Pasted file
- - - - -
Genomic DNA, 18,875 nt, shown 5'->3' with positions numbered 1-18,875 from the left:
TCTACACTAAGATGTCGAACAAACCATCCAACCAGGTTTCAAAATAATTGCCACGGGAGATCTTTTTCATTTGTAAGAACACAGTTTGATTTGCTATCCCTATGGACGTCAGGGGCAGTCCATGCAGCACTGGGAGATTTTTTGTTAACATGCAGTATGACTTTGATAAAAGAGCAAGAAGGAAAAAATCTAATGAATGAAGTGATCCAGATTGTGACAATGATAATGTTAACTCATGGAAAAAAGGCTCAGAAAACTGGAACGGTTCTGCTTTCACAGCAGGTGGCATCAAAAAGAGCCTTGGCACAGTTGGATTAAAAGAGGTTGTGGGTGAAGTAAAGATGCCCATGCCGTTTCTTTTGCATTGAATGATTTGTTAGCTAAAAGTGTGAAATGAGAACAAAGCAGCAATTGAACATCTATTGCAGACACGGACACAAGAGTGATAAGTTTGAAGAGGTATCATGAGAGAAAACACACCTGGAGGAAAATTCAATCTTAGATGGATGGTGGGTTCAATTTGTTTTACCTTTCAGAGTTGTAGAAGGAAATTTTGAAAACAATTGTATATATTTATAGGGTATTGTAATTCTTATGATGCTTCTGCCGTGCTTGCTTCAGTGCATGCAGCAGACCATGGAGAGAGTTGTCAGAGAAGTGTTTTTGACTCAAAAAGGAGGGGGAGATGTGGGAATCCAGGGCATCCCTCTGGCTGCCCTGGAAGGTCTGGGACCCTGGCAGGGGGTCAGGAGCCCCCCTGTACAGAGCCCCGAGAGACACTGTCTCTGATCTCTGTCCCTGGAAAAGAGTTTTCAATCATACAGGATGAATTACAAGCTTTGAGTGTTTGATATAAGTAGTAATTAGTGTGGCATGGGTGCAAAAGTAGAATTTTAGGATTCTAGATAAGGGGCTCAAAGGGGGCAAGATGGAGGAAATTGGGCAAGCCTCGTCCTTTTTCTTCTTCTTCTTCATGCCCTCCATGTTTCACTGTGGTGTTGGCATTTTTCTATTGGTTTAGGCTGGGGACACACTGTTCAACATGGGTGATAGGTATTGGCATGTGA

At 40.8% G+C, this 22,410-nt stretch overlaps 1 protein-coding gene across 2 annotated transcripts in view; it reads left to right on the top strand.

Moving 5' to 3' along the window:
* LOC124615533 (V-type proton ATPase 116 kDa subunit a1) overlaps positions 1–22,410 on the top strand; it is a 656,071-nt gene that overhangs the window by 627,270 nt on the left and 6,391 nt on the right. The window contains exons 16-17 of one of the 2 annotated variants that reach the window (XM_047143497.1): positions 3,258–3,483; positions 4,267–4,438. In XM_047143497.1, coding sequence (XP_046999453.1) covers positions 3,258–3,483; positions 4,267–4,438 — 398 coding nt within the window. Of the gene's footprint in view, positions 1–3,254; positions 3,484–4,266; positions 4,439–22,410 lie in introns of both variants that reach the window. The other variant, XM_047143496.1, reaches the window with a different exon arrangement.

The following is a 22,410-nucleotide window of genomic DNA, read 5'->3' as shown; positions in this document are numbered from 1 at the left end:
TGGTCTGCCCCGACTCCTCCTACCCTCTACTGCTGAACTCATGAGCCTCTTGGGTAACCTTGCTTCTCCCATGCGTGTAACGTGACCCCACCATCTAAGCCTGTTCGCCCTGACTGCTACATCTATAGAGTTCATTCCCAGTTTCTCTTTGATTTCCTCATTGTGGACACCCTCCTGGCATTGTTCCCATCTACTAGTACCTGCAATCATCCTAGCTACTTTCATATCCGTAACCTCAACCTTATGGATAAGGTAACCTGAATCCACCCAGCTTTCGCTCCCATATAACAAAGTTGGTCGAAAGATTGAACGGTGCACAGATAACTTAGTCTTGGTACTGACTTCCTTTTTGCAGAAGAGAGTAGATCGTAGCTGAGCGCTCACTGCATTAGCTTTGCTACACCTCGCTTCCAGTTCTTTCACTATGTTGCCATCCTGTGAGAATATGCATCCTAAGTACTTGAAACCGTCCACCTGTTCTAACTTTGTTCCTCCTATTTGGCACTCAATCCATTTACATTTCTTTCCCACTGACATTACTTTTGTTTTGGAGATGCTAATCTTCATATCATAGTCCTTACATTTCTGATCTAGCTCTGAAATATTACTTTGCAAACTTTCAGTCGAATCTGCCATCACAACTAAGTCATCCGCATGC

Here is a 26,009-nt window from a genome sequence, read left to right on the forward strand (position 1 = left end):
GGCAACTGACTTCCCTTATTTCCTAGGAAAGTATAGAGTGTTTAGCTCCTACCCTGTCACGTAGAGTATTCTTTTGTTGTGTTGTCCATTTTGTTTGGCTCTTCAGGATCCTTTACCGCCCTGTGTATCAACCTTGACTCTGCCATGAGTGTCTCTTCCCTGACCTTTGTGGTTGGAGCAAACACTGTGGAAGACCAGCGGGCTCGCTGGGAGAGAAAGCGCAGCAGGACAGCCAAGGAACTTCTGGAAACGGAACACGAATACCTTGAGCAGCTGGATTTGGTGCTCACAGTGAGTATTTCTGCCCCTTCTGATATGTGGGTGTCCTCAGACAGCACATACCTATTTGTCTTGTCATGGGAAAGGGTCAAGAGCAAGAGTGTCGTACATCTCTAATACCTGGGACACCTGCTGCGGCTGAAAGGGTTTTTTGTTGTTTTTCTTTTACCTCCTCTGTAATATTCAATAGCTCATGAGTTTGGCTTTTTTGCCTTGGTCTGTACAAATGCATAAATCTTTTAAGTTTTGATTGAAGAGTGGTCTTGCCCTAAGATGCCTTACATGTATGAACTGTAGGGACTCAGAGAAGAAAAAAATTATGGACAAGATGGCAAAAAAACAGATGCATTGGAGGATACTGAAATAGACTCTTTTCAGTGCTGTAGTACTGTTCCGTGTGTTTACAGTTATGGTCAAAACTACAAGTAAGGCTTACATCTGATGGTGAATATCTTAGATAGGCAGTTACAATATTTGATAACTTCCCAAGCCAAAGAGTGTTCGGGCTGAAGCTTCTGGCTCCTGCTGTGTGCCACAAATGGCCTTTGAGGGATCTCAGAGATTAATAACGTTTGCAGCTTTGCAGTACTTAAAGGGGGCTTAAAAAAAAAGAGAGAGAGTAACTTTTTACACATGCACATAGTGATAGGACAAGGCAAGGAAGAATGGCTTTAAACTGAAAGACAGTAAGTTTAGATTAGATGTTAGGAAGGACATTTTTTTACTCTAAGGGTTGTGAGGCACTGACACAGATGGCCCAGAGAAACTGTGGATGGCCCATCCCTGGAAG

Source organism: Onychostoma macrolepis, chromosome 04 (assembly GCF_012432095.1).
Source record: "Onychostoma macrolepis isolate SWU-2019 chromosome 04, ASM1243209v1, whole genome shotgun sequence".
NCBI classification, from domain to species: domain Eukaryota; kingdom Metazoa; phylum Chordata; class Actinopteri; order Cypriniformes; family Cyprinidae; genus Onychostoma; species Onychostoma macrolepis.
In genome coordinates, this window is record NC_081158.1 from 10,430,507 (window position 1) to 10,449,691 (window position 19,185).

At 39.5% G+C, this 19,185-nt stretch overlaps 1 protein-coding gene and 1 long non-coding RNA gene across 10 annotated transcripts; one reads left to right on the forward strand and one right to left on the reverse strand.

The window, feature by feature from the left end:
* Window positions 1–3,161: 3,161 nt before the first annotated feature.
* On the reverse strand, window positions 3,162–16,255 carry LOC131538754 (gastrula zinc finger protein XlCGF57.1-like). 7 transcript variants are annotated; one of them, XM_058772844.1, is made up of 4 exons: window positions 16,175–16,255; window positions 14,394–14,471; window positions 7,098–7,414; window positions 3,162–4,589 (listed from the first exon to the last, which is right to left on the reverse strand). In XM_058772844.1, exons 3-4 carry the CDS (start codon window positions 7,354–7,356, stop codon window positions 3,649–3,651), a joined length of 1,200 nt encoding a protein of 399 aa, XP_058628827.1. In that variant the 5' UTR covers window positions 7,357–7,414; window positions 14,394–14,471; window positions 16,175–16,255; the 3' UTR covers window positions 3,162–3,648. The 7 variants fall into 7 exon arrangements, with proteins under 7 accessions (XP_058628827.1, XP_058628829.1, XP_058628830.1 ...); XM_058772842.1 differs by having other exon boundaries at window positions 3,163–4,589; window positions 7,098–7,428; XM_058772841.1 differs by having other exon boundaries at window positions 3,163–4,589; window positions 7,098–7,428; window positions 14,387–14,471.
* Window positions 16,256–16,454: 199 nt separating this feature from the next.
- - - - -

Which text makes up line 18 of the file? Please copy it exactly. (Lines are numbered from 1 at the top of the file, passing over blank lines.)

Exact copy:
* Window positions 16,256–16,454: 199 nt separating this feature from the next.